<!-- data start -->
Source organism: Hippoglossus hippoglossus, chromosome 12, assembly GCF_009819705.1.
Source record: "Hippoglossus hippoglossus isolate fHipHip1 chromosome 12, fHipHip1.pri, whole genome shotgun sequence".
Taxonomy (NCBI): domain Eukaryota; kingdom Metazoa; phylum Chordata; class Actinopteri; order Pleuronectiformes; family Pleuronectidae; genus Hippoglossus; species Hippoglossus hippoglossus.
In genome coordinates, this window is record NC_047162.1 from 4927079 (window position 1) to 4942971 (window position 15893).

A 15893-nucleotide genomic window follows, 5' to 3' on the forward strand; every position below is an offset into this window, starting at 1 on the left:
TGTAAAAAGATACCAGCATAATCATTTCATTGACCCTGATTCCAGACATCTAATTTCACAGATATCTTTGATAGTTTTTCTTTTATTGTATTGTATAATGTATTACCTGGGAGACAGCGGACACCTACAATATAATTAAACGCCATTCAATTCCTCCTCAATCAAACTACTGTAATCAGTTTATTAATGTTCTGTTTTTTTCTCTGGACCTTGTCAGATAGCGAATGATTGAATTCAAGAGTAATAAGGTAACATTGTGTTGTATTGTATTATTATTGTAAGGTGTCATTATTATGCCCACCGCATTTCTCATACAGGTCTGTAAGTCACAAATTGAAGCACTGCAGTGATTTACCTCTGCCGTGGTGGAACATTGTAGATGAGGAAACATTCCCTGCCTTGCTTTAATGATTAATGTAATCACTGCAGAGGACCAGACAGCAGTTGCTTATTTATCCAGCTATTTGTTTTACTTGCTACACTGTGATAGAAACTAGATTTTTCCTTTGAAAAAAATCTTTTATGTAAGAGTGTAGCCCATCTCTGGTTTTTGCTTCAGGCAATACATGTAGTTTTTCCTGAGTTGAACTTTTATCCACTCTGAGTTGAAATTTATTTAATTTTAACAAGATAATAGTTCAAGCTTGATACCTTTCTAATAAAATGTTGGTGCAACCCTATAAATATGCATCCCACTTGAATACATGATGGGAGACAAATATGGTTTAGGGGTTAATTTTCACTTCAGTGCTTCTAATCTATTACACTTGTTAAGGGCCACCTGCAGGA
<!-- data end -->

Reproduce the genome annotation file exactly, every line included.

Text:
Source organism: Hippoglossus hippoglossus, chromosome 12, assembly GCF_009819705.1.
Source record: "Hippoglossus hippoglossus isolate fHipHip1 chromosome 12, fHipHip1.pri, whole genome shotgun sequence".
Taxonomy (NCBI): domain Eukaryota; kingdom Metazoa; phylum Chordata; class Actinopteri; order Pleuronectiformes; family Pleuronectidae; genus Hippoglossus; species Hippoglossus hippoglossus.
In genome coordinates, this window is record NC_047162.1 from 4927079 (window position 1) to 4942971 (window position 15893).

A 15893-nucleotide genomic window follows, 5' to 3' on the forward strand; every position below is an offset into this window, starting at 1 on the left:
TGTAAAAAGATACCAGCATAATCATTTCATTGACCCTGATTCCAGACATCTAATTTCACAGATATCTTTGATAGTTTTTCTTTTATTGTATTGTATAATGTATTACCTGGGAGACAGCGGACACCTACAATATAATTAAACGCCATTCAATTCCTCCTCAATCAAACTACTGTAATCAGTTTATTAATGTTCTGTTTTTTTCTCTGGACCTTGTCAGATAGCGAATGATTGAATTCAAGAGTAATAAGGTAACATTGTGTTGTATTGTATTATTATTGTAAGGTGTCATTATTATGCCCACCGCATTTCTCATACAGGTCTGTAAGTCACAAATTGAAGCACTGCAGTGATTTACCTCTGCCGTGGTGGAACATTGTAGATGAGGAAACATTCCCTGCCTTGCTTTAATGATTAATGTAATCACTGCAGAGGACCAGACAGCAGTTGCTTATTTATCCAGCTATTTGTTTTACTTGCTACACTGTGATAGAAACTAGATTTTTCCTTTGAAAAAAATCTTTTATGTAAGAGTGTAGCCCATCTCTGGTTTTTGCTTCAGGCAATACATGTAGTTTTTCCTGAGTTGAACTTTTATCCACTCTGAGTTGAAATTTATTTAATTTTAACAAGATAATAGTTCAAGCTTGATACCTTTCTAATAAAATGTTGGTGCAACCCTATAAATATGCATCCCACTTGAATACATGATGGGAGACAAATATGGTTTAGGGGTTAATTTTCACTTCAGTGCTTCTAATCTATTACACTTGTTAAGGGCCACCTGCAGGA